“Parliamentary democracy has taken deep root in Japan, among the countries in the Far East. Towards the close of 1945 Japan was laid low by two Atom-Bombs that fell on Hiroshima and Nagasaki which took a toll of 2,10,000 lives in the course of just two days; but the land of the Rising Sun emerged from ashes to become world-leader in Business and Industry in the course of four decades, challenging the potential of the super-power USA. More than that, it holds intact the institutions and infrastructure of mass-based democracy (while still remaining technically a monarchy). What is the source of this maturity of temperament on the part of the Japanese as a nation?


          “Swami Rama Tirthar could be said to have answered the question in advance when he visited Tokyo in the year 1902. ‘Because the Japanese are practising-vedantis’. He stated further that what was required was the grasp of theory underlying the practice. A laboratory-attendant cannot be a chemist although he handles test-tubes and pipettes; a fireman of a steam-engine cannot be an engineer and a para-medic cannot be a doctor.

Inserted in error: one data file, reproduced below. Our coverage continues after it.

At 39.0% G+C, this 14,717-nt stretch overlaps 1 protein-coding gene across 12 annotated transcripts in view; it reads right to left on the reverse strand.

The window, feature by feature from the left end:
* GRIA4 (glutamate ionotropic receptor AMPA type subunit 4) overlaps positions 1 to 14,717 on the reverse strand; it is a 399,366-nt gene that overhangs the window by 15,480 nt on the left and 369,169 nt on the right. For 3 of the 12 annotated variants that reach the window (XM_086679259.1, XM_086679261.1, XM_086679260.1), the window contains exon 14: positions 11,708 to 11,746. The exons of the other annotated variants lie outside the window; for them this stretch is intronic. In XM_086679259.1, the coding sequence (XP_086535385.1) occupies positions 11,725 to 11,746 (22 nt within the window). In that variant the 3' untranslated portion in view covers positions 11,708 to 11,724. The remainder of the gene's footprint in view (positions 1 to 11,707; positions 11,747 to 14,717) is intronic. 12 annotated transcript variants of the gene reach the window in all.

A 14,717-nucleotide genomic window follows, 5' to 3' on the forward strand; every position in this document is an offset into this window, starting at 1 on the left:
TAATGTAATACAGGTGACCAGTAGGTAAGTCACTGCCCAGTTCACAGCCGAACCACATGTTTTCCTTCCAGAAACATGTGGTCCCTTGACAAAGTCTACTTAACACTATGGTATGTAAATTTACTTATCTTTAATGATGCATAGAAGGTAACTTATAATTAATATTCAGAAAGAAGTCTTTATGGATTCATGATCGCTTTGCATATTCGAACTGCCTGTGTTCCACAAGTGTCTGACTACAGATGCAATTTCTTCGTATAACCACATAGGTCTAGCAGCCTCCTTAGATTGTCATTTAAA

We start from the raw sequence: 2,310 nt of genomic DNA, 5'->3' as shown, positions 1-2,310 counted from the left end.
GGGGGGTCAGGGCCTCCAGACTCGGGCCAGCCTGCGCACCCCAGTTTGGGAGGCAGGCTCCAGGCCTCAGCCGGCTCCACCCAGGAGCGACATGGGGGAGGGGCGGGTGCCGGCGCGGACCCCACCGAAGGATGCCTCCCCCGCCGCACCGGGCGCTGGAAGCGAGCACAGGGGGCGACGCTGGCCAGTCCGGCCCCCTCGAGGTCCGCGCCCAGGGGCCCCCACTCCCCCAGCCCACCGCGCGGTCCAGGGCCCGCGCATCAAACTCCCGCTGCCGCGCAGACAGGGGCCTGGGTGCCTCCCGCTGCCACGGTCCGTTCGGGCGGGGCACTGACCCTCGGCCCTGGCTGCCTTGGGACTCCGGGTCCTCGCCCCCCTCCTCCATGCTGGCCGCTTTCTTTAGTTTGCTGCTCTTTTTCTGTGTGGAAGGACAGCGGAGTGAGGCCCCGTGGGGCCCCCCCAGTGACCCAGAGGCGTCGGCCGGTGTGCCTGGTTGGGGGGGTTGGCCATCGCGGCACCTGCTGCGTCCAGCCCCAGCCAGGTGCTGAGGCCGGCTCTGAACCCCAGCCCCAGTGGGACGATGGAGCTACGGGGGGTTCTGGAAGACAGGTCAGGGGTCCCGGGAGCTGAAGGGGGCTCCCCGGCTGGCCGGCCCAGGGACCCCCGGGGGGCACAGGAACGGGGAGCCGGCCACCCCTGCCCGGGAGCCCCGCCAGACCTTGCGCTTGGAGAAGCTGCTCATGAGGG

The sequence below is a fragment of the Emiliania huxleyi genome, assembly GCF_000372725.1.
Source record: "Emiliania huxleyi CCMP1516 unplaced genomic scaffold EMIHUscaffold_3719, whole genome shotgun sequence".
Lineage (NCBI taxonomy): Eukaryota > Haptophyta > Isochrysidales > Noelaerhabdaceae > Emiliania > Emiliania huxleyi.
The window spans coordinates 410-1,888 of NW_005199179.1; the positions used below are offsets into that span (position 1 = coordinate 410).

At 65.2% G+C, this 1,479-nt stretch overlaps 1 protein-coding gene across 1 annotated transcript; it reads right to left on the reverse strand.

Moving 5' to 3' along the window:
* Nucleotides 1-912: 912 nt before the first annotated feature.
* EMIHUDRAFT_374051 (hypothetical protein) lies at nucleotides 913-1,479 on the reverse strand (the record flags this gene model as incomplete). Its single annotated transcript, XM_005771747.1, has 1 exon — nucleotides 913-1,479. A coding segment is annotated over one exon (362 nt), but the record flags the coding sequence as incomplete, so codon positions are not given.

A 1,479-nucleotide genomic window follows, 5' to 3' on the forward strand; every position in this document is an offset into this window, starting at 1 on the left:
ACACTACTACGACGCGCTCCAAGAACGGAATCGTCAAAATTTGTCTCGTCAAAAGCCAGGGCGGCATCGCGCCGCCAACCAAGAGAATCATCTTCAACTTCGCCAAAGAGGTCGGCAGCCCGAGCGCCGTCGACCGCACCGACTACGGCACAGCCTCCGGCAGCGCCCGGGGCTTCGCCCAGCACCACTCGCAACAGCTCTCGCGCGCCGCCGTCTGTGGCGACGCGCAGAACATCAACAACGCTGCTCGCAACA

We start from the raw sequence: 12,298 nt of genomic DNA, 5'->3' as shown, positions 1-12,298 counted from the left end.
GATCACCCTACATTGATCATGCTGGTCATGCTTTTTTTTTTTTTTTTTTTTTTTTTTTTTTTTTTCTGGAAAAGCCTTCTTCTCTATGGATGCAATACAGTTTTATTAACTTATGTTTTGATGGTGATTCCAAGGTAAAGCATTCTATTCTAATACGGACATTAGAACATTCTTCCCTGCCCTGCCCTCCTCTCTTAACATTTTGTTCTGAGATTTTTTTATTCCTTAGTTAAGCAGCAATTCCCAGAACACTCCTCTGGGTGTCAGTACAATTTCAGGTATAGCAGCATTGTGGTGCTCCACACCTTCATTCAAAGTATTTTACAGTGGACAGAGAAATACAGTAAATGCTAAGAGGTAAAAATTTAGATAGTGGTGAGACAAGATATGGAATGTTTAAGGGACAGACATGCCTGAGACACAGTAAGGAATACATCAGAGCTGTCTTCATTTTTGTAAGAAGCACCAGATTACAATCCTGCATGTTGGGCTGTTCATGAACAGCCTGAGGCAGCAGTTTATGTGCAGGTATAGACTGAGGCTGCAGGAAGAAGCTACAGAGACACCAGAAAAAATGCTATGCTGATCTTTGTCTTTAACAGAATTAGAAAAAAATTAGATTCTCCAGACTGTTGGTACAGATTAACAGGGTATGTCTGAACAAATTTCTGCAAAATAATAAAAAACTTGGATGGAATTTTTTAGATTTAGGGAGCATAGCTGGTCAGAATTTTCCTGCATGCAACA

“Did not the Astro-physicist Dr.S.Chandrasekhar say at a later date that Applied Science cannot flourish if Pure Science were to be neglected or ignored? ‘A starving man needs food of course, but he also requires water without which solid food will not travel down his gullet.’


          “The mis-application of priorities was what led Japan to mindless militarism culminating in the crumbling of their cultural ethos. From 1910 to 1945, Japan was actually hurtling down an abyss while intoxicating and hypnotising itself that it was rising towards supremacy of the world. The price having been paid for the delusion, the nation has ascended to its real material height inch by inch from bended knees.


          “What are the factors contributing to Japan’s progress today? They are:

(i) Patriotism, total and unabridged.

(ii) Cheerful discipline even while in a traffic-jam where there is no honking.

(iii) Pre-emptive social habit to guard against curses from outside.

(iv) Respect and care for elders in the family thereby earning their blessings.

(v) Security of service to workmen.

(vi) Bureaucracy untainted by corruption.


          “The Science of living underlying this success has to be articulated in Japan so that the gains may be consolidated and secured. This could best be done by intellectuals in Tokyo if they revive the memory of Swami Rama Tirthar who was in that land a hundred years ago when he declared himself their friend and teacher.”

Extract from the Pages of Practical Philosophy…’

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